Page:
It took too long, but eventually I realized that creating memories and enjoying a home-cooked meal with my family was much more important than my "clean eating."
Criticism can be a good thing on some occasions. But a few years ago the criticism I was receiving was very unhealthy. This criticism came from myself. Every time I had a "cheat" whether it was a freaking fun-size snickers, or a double cheeseburger with large fries, I felt an unbelievable amount of guilt and shame. I hardly enjoyed the "cheat" while I was eating it. The guilt and shame came almost immediately but I had those "cheats" anyway because well, I had to right? That's what everyone was doing in the fitness industry anyway. Or were they?
The Solution to the Problem
I'm not the only one who went or is going through this. In fact, a lot of my clients have had an unhealthy relationship with food. Guilt, shame, diet after diet, rollercoaster after rollercoaster. So many people have this going on in their lives right now.
So what did I change? How and why did I stop eating "clean"? Aren't we supposed to be eating "clean" and healthy all the time in order to reach our goals? Well, not really. Do me a favor quick. Try to define "clean eating" in your own words. Seriously, sit there and define "clean eating". Post your definition in a comment at the bottom of this article. I'm not trying to set you up at all. I'm not saying there is a right or wrong answer. Here's my point: I believe that every idea of clean eating involves some sort of restriction from certain foods. And restriction is the WORST. Restriction is what made me feel miserable during the few steps in my fitness journey. It's what keeps most people from making change with their nutrition, and funny enough it's also what makes people put even more weight back on after they start a diet. Thankfully I found flexible dieting and no longer feel a need to restrict myself from any foods.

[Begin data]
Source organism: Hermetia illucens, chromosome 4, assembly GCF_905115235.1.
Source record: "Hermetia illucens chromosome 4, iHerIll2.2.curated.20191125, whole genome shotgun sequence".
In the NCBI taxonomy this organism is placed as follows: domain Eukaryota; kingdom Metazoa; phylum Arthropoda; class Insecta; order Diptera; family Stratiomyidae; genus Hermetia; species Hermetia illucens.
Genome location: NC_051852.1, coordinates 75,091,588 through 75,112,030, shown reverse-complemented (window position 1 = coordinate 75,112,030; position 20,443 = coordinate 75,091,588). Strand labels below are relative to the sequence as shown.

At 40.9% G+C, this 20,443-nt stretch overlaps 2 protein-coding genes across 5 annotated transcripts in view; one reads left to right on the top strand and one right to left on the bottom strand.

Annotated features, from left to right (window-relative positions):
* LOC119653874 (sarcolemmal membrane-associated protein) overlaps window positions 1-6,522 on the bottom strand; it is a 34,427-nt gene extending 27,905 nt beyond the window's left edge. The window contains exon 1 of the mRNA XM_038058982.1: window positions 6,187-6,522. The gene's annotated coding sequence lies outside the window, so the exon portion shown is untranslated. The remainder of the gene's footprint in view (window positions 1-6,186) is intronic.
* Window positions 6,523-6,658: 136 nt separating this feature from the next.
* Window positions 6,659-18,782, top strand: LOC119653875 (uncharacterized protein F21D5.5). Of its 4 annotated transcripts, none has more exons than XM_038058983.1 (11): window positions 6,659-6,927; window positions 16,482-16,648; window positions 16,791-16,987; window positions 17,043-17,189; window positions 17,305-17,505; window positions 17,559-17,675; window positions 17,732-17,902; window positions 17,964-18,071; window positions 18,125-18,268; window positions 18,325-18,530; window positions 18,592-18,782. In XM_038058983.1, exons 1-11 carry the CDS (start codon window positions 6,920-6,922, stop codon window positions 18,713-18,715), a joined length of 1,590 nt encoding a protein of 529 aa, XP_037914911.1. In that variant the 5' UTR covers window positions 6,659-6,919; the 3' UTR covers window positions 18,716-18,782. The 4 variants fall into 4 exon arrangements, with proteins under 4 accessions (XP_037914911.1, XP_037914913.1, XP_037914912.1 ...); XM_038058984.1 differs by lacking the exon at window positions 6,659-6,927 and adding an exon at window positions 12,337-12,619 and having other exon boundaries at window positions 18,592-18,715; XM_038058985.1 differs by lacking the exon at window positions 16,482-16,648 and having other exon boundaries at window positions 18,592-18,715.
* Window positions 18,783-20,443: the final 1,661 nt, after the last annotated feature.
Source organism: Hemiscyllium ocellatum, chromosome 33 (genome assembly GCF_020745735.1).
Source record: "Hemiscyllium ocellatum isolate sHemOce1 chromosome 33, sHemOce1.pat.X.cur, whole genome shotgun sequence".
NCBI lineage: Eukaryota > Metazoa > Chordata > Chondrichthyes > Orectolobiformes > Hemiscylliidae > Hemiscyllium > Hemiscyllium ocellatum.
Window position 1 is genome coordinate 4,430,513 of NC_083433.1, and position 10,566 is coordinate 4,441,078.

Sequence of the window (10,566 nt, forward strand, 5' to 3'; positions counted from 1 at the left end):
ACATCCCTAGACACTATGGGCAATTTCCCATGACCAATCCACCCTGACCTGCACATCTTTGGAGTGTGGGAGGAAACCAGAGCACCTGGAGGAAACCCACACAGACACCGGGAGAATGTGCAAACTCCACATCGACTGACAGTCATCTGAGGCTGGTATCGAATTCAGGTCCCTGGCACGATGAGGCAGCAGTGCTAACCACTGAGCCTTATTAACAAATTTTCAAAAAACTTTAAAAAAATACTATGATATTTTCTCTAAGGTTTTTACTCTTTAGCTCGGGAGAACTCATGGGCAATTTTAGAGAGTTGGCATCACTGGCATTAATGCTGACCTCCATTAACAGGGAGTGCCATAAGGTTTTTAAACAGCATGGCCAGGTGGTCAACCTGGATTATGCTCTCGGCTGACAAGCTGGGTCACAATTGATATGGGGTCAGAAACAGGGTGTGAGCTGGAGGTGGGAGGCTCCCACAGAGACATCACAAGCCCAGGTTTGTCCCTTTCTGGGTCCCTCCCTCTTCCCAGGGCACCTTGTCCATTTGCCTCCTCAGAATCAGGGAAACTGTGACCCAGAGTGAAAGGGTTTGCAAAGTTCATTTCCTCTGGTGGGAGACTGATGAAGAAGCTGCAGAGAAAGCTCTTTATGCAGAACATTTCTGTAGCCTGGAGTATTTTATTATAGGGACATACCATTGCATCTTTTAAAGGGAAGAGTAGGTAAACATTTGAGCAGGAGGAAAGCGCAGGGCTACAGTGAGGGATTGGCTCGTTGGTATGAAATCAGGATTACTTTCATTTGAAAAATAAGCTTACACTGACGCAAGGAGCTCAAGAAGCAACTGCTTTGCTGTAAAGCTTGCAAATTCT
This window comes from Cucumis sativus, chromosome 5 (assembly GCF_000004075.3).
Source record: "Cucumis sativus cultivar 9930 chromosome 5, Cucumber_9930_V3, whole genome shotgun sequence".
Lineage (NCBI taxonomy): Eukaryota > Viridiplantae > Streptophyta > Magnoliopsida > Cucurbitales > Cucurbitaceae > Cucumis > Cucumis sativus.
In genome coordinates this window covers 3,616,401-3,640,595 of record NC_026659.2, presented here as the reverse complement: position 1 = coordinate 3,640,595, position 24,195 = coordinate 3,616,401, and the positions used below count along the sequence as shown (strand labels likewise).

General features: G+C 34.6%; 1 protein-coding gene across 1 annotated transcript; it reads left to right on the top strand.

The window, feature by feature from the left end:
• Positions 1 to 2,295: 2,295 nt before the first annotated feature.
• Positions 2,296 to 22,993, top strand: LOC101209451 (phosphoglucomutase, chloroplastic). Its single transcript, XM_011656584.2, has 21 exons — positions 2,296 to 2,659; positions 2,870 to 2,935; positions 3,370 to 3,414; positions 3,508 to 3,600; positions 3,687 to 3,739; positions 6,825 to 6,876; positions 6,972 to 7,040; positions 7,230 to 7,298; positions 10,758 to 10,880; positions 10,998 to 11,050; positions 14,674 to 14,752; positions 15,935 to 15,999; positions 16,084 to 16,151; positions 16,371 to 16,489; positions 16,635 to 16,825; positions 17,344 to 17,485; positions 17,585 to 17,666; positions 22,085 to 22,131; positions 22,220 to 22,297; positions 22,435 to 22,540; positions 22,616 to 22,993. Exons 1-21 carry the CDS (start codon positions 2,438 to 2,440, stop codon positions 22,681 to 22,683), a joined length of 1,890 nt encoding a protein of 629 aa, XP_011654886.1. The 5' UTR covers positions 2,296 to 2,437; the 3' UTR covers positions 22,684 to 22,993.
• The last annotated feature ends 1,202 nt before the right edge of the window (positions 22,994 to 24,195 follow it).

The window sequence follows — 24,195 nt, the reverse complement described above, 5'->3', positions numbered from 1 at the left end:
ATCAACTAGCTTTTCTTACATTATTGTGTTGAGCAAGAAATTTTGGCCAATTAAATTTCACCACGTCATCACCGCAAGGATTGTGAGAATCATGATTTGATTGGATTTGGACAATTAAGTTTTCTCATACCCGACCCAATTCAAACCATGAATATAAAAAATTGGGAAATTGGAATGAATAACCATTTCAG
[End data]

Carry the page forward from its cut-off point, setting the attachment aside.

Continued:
Flexible dieting is what I teach all of my clients. It enables them to enjoy their lifestyle and still crush their fitness goals. Flexible dieting can sound complicated, but it's actually quite simple. In fact, it's as simple as treating your macronutrients like a monetary budget, and fitting a wide variety of foods in that budget. Hit your protein, carbohydrate, and fat goals for the day make sure you get enough fiber, and eat what you'd like! Does that mean I'm telling you to reach your macro goals from 80% Oreos and 20% protein shakes? Heck no. You'll feel like crap. But what I am saying is this: A majority of your calories and macronutrients should come from whole food sources. And if you have room in your macronutrients for some Ben and Jerry's at the end of the day, then have some! That's actually exactly what I did last night. I had room for about one cup of Ben and Jerry's in my macros, so I ate some Cherry Garcia while watching John Wick. I know, I know, what a wild Saturday night. The point is, I eat the things I like when I want to and if I have room in my macros. And no, you don't have to be "a man in his 20s with a crazy metabolism" to do that.
After doing this for a while, I did some math on my macros and calories comparing my old cheat meals with flexible dieting. Turns out I'm actually eating less "junk" and calories throughout the week than when I had even one cheat meal per week. And, I'm happier.
I'll be honest, it takes a while to get the hang of tracking your macros, and eating mindfully, but I dare you to try it. I dare you to let yourself live.
LIVE. That's the takeaway today. Track your macronutrients and calories (which isn't hard), avoid restricting yourself, and allow yourself to live guilt free.